GRAND RAPIDS – Peter Meijer, a Republican who served one term in Congress before being ousted by voters following a vote to impeach then-President Trump, announced Monday that he will run for the open U.S. Senate seat in Michigan.
Meijer joins a field of more than a dozen candidates vying for the seat that’s been held by Democratic Sen. Debbie Stabenow for more than two decades. Stabenow shocked many in the state in January by announcing her retirement, creating a wide open race in the battleground state.
“My wife and I prayed hard about this race and how we can best serve our state and our nation,” Meijer said in a statement on X, formerly known as Twitter. “We considered every aspect of the campaign, and are confident we have the best chance of taking back this seat for the Republicans and fighting hard for a conservative future.
“We are in dark and uncertain times, but we have made it through worse,” he added. “The challenges are great, but so is our country. If we are to see another great American century, we need leaders who aren’t afraid to be bold, will do the work and can’t be bought.”
Peter Meijer, who supported Trump’s impeachment, enters Michigan’s U.S. Senate race
Meijer, who is from Grand Rapids, is an heir to a Midwestern grocery store empire. His name recognition and fundraising ability instantly make him a top candidate in one of the nation’s most competitive Senate races. He joins former U.S. Rep. Mike Rogers and former Detroit Police Chief James Craig in the Republican field, while the Democratic field includes U.S. Rep. Elissa Slotkin, actor Hill Harper and businessman Nasser Beydoun.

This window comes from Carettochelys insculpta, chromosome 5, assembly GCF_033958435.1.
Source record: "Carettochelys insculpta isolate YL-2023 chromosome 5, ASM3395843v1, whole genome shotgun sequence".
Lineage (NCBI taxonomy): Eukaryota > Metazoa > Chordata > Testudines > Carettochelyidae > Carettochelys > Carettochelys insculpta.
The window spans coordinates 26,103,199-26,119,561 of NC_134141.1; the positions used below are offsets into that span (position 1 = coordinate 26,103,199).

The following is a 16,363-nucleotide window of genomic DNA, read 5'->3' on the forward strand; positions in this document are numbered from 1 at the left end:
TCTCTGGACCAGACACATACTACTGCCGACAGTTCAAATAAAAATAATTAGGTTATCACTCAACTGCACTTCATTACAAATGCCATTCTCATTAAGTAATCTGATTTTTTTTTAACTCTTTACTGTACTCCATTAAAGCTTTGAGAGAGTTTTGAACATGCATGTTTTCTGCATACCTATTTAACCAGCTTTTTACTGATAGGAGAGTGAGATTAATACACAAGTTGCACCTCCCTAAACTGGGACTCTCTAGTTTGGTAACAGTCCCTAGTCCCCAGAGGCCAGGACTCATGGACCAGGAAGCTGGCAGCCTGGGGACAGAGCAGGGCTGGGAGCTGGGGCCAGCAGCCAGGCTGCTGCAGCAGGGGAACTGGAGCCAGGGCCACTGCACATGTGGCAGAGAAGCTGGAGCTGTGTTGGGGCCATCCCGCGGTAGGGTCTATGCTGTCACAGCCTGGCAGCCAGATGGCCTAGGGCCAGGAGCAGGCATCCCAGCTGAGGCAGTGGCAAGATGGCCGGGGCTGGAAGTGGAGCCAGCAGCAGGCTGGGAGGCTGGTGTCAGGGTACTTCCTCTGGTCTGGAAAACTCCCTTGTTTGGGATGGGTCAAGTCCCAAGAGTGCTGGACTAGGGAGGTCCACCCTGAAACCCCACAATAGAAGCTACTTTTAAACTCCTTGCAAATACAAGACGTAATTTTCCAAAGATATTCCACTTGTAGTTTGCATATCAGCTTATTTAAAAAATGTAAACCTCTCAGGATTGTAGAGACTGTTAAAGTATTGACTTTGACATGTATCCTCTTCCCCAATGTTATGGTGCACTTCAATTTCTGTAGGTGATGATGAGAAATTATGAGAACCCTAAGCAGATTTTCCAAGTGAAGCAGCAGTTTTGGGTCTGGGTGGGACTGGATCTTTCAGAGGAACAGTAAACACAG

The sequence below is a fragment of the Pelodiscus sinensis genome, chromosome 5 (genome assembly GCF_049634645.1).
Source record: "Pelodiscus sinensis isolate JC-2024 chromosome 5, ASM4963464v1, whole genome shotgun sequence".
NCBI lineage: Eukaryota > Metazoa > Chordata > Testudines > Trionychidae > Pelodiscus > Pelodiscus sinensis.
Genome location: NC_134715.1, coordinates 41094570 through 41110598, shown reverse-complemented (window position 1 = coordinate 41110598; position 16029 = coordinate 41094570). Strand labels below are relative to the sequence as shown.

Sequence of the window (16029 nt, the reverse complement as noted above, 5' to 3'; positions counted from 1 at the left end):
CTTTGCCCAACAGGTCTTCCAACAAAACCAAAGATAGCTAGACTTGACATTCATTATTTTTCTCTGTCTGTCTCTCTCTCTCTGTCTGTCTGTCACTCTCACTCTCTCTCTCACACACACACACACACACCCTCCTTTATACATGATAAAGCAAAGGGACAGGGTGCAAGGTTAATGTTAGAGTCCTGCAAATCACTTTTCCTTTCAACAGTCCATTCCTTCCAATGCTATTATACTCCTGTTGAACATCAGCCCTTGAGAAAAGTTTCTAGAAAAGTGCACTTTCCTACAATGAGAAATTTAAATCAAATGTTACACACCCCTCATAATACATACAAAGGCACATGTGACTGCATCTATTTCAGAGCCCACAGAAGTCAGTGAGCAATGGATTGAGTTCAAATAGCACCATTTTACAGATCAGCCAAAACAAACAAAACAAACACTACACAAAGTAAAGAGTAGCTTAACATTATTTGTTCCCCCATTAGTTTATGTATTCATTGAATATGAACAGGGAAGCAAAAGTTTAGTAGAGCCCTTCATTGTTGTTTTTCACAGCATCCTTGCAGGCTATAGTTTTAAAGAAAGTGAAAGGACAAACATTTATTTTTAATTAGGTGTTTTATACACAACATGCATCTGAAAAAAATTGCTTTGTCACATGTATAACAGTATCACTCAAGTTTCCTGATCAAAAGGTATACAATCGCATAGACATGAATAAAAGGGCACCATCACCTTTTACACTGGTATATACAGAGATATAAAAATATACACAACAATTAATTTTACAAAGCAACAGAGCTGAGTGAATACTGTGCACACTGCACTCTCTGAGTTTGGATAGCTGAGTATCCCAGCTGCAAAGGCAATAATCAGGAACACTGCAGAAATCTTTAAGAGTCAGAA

Beydoun, a 58-year-old restaurant owner, is the former chairman and executive director of the American Arab Chamber of Commerce. He plans a campaign kickoff event for 11 a.m. Wednesday in Detroit, he said.
Meijer is a former Army reserve officer who served in Iraq. He was seen as part of the next generation of Republican leaders when he was elected to the U.S. House in 2020 at only 32-years-old. But a vote to impeach Trump just two weeks into Meijer’s first term made him an immediate target of Trump loyalists.
Meijer was among 10 House Republicans who voted to impeach Trump in 2021 following the deadly mob siege of the Capitol on Jan. 6, 2021. He would go on to lose reelection to a Trump-backed primary opponent in 2022 despite having a significant fundraising advantage.
Questions still linger about whether a moderate candidate who voted to impeach Trump can survive a Republican primary. Trump won Michigan in 2016, and his endorsed candidates have overwhelmingly won primaries before losing by wide margins in general elections.
If Meijer could get past the GOP primary, he likely would present a formidable challenge to the Democratic nominee. His surname is one of the most recognizable in the state, and his reputation as a moderate Republican could help in a state that’s trended Democratic in recent years.
Republicans have taken just one of Michigan’s last 15 Senate races, but the margin of victory for Democrats has shrunk every election since Democratic Sen. Carl Levin won reelection in 2008 by a 29 percent margin. Democratic Sen. Gary Peters won reelection over GOP challenger John James by less than 2 percent in 2020, the closest race in more than two decades.
Defending the Michigan seat could prove crucial for Democrats in their effort to maintain the Senate, where the party holds a 51-49 majority and also faces tough headwinds as they defend seats in Republican-leaning states from West Virginia to Montana and Ohio.